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Pahrump board OKs hiring its own law officer

Nye County Sheriff Tony DeMeo has a message for Town Board Chair Harley Kulkin: Need help? Call 911, like everyone else.

“If there’s an inkling of disruptive or rowdy behavior during town board meetings, call the sheriff’s office. We are free.” DeMeo said.

The sheriff’s suggestion came after learning about Kulkin’s desire to appoint a constable/code enforcement officer to keep unruly audience members on the straight and narrow during regular town board meetings.

The chairman authored an agenda item seeking support for his request from fellow board members.

Though the item passed 4-1 on Tuesday evening, it may still be a tall order to fill according to both DeMeo and Pahrump Town Manager Susan Holecheck.

On Wednesday Holecheck said part of the origin of appointing such a position came about long before she was hired as Pahrump’s top administrator.

“One of my goals and objectives which happen to be the same as our previous town manager focused on a graffiti ordinance which is a good idea but when you think in terms of ordinances, you have to think how do we get there? If you have such an ordinance, who would enforce it? And who’s going to do it?” she said.

Holecheck was referring to the exact nomenclature of the position which according to DeMeo cannot be termed a constable due to local statutes.

“First of all a constable has to be certified, categorized police officer. Secondly, it’s an elected office and the town doesn’t have the authority to appoint a constable. The only body that can appoint an elected position would be the board of county commissioners. An ordinance in the 1990’s abolished the office of constable in the county. The town board cannot hire for an elected position because they do not have the authority,” he said.

The sheriff also said the town board may legally hire an individual only if the person is presently certified in law enforcement.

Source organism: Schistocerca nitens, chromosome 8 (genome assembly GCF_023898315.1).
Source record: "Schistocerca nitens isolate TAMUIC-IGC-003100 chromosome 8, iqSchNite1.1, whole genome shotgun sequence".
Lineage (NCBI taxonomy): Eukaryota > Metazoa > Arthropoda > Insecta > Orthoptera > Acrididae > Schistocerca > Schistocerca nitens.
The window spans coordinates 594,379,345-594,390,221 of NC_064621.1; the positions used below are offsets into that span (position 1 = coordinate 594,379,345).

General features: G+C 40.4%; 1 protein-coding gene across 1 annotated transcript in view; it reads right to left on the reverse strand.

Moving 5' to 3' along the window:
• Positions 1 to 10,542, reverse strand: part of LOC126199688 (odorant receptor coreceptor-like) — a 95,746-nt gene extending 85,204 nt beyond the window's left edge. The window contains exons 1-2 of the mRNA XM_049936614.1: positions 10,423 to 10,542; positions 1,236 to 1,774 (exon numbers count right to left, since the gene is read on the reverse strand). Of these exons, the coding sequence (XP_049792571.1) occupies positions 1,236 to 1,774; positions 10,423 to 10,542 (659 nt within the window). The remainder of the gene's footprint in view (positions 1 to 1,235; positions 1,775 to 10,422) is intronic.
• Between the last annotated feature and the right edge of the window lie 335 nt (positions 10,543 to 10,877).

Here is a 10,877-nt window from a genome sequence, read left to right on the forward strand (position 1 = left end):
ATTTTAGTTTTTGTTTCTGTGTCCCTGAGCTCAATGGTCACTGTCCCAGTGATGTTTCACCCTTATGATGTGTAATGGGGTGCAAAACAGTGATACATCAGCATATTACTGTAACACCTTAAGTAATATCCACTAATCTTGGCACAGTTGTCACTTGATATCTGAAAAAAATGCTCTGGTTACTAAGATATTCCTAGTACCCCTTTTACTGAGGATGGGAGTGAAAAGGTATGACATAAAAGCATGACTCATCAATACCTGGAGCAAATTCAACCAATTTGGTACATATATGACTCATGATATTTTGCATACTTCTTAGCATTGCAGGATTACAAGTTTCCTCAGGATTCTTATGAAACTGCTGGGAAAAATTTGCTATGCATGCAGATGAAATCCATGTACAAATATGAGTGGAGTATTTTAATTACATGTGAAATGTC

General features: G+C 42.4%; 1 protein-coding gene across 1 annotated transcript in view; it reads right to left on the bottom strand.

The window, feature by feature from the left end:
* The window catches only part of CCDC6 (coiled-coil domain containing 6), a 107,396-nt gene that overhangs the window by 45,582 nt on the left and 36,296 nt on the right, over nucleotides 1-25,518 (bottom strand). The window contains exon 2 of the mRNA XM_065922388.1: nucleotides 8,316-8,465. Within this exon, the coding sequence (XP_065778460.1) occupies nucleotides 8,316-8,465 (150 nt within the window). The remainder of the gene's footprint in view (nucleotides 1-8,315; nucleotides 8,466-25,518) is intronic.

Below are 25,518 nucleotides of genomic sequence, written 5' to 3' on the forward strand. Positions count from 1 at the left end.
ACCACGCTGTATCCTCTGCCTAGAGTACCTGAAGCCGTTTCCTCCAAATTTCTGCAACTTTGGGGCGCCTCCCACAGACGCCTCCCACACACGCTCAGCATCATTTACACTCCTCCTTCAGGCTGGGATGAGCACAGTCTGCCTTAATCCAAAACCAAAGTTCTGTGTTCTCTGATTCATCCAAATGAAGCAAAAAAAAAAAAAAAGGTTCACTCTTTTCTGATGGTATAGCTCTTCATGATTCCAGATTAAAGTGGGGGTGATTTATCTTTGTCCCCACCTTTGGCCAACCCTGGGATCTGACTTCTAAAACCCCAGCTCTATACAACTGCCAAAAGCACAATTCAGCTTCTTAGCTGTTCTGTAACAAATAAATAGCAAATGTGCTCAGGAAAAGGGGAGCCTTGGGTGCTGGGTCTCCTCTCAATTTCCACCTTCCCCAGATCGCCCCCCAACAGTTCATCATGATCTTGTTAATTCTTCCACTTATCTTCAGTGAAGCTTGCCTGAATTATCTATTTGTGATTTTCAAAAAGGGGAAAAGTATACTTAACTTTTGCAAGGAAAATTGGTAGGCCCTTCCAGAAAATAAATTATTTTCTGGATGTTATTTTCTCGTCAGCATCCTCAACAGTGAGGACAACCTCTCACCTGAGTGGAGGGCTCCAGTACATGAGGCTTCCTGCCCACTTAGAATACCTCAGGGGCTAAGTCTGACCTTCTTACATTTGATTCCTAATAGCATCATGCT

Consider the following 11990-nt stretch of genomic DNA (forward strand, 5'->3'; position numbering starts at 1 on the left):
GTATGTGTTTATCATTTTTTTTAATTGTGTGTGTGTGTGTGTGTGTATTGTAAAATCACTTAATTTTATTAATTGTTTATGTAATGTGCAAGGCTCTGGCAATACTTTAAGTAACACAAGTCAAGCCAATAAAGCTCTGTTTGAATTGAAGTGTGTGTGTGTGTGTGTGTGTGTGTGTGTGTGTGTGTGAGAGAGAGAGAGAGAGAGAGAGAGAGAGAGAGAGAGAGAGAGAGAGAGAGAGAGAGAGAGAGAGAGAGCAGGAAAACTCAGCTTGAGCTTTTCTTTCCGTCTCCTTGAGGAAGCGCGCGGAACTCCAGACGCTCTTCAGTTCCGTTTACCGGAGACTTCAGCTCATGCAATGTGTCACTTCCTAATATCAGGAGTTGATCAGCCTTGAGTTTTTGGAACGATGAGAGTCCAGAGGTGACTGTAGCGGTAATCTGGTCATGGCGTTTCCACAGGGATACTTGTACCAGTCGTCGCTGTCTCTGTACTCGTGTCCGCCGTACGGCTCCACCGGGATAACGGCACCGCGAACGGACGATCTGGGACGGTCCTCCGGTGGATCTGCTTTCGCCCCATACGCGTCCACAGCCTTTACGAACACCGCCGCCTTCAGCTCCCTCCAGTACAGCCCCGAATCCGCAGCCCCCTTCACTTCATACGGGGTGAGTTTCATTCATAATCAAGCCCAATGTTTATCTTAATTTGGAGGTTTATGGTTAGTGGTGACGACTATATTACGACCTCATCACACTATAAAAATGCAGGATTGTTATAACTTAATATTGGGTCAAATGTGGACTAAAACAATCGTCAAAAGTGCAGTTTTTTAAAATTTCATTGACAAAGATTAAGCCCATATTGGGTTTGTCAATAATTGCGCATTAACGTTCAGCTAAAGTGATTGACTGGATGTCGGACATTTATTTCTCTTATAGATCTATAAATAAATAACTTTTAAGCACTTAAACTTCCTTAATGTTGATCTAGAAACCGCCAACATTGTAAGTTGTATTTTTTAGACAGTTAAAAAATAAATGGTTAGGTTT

“What they can do by law is hire a police chief who is a category one certified police officer. You can’t have anybody operating as a police chief without certification because it would then place the town against the Nevada Revised Statutes,” he said.

Holecheck, meanwhile, was more focused on issues and activities that occur outside of town board meetings as it relates to code enforcement. She also frowned on the term “police chief” as it relates to the position.

“You have to think in terms of three different things. If you want something like a graffiti ordinance or if you want to really watch the business licensing and you want that enforced better, who is going to do it and what are you going to call him. Will that be a code enforcement officer? Are you going to call him Chief of Police? Honestly, I don’t think I want to give somebody a title of Chief of Police and have them going out looking for nuisance weeds or whatever. The intent of putting that item on the agenda was not to scare people,” she said.

After more than three months on the job, Holecheck also noted that town board meetings have been quite civil and even enjoyable in her eyes as of late.

“I have to honestly say that since I’ve been town manager, I find that the board meetings are great. We have had some laughs. The attendees mean well and I have found them to be very respectful and there’s just not a problem. I have heard that board meetings in the past have been unruly. Whether we need someone there to monitor someone’s conduct, I just don’t see that happening,” she said.

Additionally, the town manager said the recent restructuring of how board meetings are conducted may also have contributed to what she said is a more polite and civil audience.

She pointed to the fact that unlike fairly recent past meetings, attendees are now allowed to provide their respective opinions following each agenda item.

“Now that they know they can come forward and give public comment and they really feel like they are being heard and that’s important to them,” she said.

Now that the item was approved by the board, Holecheck said the next step will be taken by town staff to determine how it will be implemented and most importantly, when.

She also said that county officials will be involved in the process.

“The item only passed by the standpoint that the board directed me to now look at these things and come back with a recommendation. I would recommend that we hire a code enforcement officer on a part-time basis. I would imagine by March, our Director of Finance Michael Sullivan will begin putting together figures for next year and that’s why it’s important for him to know ahead of time if we are thinking about adding staff.

The town manager also said once the numbers are tallied it will still take quite a bit of time before anything moves forward with the proposal.

“We of course need time to notice and look for that person, conduct the interviews and we want the person to work with the county in training and learn what the town and county would be responsible for in terms of overlapping job duties. This whole process is going to take some time,” she said.

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